Alumni Friends Shared a Passion for SPU
Bud Hansen, Jack Arnold, Soph Arnold, and Ruth Hansen at Camp Casey.
Jack Arnold ’43 and Bud Hansen ’50 were close friends for four decades, and although their deaths were 10 years apart, the establishment of tributes to the two men was in perfect sync. Unbeknownst to both families, the Arnolds and Hansens recently set up named endowments at Seattle Pacific University on the very same day.
As close as the two friends were, they couldn’t have been more different. For example, Arnold was so outspoken his wife, Soph, feared he might be expelled for heckling the referee at Falcon basketball games. One day it happened: Jack was asked to leave. Never mind the fact he was confined to a wheelchair because of his muscular dystrophy. “That was Jack,” sighs Soph. “Wild and unconventional. He wasn’t afraid to speak up!”
Hansen was just as enthusiastic about SPU, but he wasn’t the heckling type. He was a focused and organized man with a range of interests spanning accounting to choral singing. A career educator with the Shoreline School District, he served as a Seattle Pacific trustee for 33 years. He was also active in Seattle’s First Free Methodist Church near campus. When Hansen was hit by a car and died suddenly in the spring of 2007, his loss inspired an outpouring of remembrances that helped console his four daughters and wife, Ruth Denison Hansen ’50.
Ten years earlier, Arnold had lost his battle with the neurological disease he’d had since childhood. An SPU Alumnus of the Year, he too was active in First Free Methodist Church, as well as the local chapter of the Muscular Dystrophy Association. “Jack was so spontaneous, so funny, you never noticed his disability,” remembers his wife. There was a picture of Arnold in the front window of his accounting and insurance business, which he ran from a house located next to the Seattle Pacific campus. When he died, one of his sons put up a sign that said, “He’s walking!” At the memorial service, a friend said Jack was doing more than that in heaven — more likely,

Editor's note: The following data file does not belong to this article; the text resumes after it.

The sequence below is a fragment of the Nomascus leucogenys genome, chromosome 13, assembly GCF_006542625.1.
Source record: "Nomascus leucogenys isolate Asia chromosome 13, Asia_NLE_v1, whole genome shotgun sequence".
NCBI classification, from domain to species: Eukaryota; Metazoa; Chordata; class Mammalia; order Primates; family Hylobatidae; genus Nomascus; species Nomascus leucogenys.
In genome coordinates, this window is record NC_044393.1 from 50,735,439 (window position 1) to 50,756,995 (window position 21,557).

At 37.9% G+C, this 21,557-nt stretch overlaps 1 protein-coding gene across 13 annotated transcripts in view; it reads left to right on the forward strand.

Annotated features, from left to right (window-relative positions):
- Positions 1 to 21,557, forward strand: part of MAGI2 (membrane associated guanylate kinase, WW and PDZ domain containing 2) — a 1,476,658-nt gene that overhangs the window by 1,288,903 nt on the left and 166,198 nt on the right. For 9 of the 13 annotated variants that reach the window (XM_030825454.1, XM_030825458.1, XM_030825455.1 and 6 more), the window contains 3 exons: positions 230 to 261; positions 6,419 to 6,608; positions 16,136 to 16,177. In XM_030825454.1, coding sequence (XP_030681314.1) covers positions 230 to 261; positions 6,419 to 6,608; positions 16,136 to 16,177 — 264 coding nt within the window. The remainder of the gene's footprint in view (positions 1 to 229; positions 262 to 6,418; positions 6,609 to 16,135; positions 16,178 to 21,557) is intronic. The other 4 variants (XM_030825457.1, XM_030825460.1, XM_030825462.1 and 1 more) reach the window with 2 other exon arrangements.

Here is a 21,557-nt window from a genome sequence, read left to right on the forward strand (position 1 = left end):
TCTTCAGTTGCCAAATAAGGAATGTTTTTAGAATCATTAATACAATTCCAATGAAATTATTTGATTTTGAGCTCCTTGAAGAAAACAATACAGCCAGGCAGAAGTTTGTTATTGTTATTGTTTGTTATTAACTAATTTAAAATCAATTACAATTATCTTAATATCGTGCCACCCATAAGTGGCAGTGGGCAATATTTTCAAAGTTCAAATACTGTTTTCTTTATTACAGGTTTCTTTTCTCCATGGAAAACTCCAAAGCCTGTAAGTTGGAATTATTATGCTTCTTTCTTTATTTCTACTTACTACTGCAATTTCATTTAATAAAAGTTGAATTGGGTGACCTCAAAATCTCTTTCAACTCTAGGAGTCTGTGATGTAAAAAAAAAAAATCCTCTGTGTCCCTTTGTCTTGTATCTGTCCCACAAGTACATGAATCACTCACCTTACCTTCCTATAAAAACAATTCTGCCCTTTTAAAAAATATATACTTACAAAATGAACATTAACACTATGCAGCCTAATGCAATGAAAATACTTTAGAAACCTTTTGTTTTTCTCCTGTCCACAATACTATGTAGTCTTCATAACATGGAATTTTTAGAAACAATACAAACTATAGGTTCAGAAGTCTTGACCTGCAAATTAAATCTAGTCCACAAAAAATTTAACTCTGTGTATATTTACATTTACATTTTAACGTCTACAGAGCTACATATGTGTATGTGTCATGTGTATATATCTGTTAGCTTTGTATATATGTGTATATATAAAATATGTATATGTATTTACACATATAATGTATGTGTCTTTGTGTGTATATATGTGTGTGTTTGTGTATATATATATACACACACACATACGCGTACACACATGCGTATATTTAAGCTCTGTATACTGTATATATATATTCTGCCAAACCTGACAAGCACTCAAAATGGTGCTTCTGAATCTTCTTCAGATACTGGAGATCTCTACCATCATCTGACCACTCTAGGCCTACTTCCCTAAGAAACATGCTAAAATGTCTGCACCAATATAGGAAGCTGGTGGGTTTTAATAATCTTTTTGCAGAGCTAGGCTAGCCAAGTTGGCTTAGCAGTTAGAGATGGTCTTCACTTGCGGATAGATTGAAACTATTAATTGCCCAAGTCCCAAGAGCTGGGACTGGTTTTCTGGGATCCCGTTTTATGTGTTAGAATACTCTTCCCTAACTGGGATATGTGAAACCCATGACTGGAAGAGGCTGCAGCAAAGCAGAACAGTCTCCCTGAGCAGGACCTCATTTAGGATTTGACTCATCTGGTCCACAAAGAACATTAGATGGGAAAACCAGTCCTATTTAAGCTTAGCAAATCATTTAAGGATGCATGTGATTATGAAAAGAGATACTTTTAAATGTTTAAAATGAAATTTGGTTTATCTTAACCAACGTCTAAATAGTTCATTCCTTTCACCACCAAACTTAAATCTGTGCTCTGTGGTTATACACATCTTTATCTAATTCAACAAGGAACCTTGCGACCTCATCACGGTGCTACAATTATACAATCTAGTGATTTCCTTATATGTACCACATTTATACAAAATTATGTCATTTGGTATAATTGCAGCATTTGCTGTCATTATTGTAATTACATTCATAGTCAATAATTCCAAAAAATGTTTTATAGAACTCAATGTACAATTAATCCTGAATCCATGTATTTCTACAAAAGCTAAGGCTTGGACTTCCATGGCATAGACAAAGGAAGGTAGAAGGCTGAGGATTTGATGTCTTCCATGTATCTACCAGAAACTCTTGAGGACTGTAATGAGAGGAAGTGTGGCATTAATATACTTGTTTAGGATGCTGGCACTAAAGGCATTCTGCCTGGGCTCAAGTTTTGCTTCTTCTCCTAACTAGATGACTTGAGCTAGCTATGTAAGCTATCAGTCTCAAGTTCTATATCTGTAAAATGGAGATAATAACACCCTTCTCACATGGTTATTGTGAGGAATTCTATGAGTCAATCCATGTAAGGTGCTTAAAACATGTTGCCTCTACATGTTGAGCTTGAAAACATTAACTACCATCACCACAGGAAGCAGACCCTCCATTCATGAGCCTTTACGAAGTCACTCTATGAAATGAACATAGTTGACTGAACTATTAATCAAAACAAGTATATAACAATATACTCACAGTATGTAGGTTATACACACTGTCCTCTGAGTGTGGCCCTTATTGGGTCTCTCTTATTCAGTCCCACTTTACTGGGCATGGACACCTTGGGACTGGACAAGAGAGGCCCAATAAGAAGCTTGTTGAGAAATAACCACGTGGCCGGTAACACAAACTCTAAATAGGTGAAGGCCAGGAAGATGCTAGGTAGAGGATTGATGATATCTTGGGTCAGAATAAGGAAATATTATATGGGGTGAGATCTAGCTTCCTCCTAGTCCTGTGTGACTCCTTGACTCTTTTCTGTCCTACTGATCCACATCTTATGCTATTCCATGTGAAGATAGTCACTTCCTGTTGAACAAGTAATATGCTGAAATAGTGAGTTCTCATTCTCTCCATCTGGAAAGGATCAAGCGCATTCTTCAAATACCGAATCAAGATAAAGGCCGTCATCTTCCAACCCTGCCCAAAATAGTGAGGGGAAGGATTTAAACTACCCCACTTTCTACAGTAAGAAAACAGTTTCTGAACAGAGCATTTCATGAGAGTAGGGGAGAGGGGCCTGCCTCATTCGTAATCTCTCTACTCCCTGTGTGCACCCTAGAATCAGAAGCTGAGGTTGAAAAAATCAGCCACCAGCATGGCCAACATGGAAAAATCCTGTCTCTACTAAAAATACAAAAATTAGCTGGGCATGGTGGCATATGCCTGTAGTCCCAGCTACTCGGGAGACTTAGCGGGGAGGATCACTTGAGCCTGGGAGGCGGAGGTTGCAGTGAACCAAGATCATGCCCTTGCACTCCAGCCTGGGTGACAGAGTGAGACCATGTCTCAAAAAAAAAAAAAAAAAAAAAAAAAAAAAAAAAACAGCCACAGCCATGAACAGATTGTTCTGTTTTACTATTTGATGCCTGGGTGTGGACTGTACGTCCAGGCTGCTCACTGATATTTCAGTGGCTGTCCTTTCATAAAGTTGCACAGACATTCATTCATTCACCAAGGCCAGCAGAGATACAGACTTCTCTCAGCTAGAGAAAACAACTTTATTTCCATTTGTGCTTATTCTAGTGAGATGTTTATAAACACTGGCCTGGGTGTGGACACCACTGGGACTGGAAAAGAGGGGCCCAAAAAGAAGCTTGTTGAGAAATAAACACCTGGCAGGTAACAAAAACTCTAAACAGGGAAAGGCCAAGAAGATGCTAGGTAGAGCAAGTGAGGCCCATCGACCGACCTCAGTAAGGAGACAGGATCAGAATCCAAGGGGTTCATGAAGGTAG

he was dancing.
Between them, Hansen and Arnold raised nine children. They organized Alumni Weekends at Camp Casey on Whidbey Island, where kids took turns playing in Arnold’s electric wheelchair. During tax season, both men worked at Arnold’s business. It was a popular place. Kids, clients, and friends dropped in so much
“it felt like Grand Central Station,” says Soph.
Memories of these two friends often center on their loyalty to
SPU. “My dad attended just about every event on campus,” says Lynne Hansen Hall ’76, who works in Seattle Pacific’s Office of University Advancement. “He and Mom were very involved in students’ lives. Almost every Sunday my folks had a student over for a home-cooked meal.”
Students were important to the Arnolds, too. They remodeled their home so SPU students could live there rent-free in exchange for helping out with Jack’s care as his health grew more fragile. “Those were some of the best times of our lives,” says Soph. “To this day, I stay in touch with many of those students.”
The Jack Arnold Scholarship Endowment will provide scholarships to undergraduate students with disabilities and financial need — a fitting memorial, the family says, for a man who feared he’d never graduate from Seattle Pacific because of the extent of his physical challenges. The Bernard E. Hansen Scholarship Endowment will provide scholarships to “deserving undergraduate students who seek to engage the culture and change the world.”
Editor’s note: For information about these endowments and others, visit //advance.spu.edu/endowment/.
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